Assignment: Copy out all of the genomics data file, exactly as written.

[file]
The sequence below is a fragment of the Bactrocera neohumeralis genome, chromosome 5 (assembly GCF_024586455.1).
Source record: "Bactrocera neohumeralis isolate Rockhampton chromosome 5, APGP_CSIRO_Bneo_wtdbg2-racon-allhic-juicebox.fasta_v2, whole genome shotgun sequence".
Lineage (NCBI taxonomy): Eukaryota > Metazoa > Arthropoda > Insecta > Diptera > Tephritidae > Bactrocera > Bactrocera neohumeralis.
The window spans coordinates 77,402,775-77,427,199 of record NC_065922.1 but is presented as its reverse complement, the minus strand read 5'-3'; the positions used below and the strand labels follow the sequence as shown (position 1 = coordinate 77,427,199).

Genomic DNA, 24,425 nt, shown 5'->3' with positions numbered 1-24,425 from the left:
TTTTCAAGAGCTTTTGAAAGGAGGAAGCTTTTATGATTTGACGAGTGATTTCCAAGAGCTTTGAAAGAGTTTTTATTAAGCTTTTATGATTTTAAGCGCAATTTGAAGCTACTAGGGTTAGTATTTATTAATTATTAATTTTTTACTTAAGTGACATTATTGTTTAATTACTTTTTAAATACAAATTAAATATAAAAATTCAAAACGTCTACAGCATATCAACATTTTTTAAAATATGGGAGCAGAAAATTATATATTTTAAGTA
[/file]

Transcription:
The sequence below is a fragment of the Bactrocera neohumeralis genome, chromosome 5 (assembly GCF_024586455.1).
Source record: "Bactrocera neohumeralis isolate Rockhampton chromosome 5, APGP_CSIRO_Bneo_wtdbg2-racon-allhic-juicebox.fasta_v2, whole genome shotgun sequence".
Lineage (NCBI taxonomy): Eukaryota > Metazoa > Arthropoda > Insecta > Diptera > Tephritidae > Bactrocera > Bactrocera neohumeralis.
The window spans coordinates 77,402,775-77,427,199 of record NC_065922.1 but is presented as its reverse complement, the minus strand read 5'-3'; the positions used below and the strand labels follow the sequence as shown (position 1 = coordinate 77,427,199).

Genomic DNA, 24,425 nt, shown 5'->3' with positions numbered 1-24,425 from the left:
TTTTCAAGAGCTTTTGAAAGGAGGAAGCTTTTATGATTTGACGAGTGATTTCCAAGAGCTTTGAAAGAGTTTTTATTAAGCTTTTATGATTTTAAGCGCAATTTGAAGCTACTAGGGTTAGTATTTATTAATTATTAATTTTTTACTTAAGTGACATTATTGTTTAATTACTTTTTAAATACAAATTAAATATAAAAATTCAAAACGTCTACAGCATATCAACATTTTTTAAAATATGGGAGCAGAAAATTATATATTTTAAGTA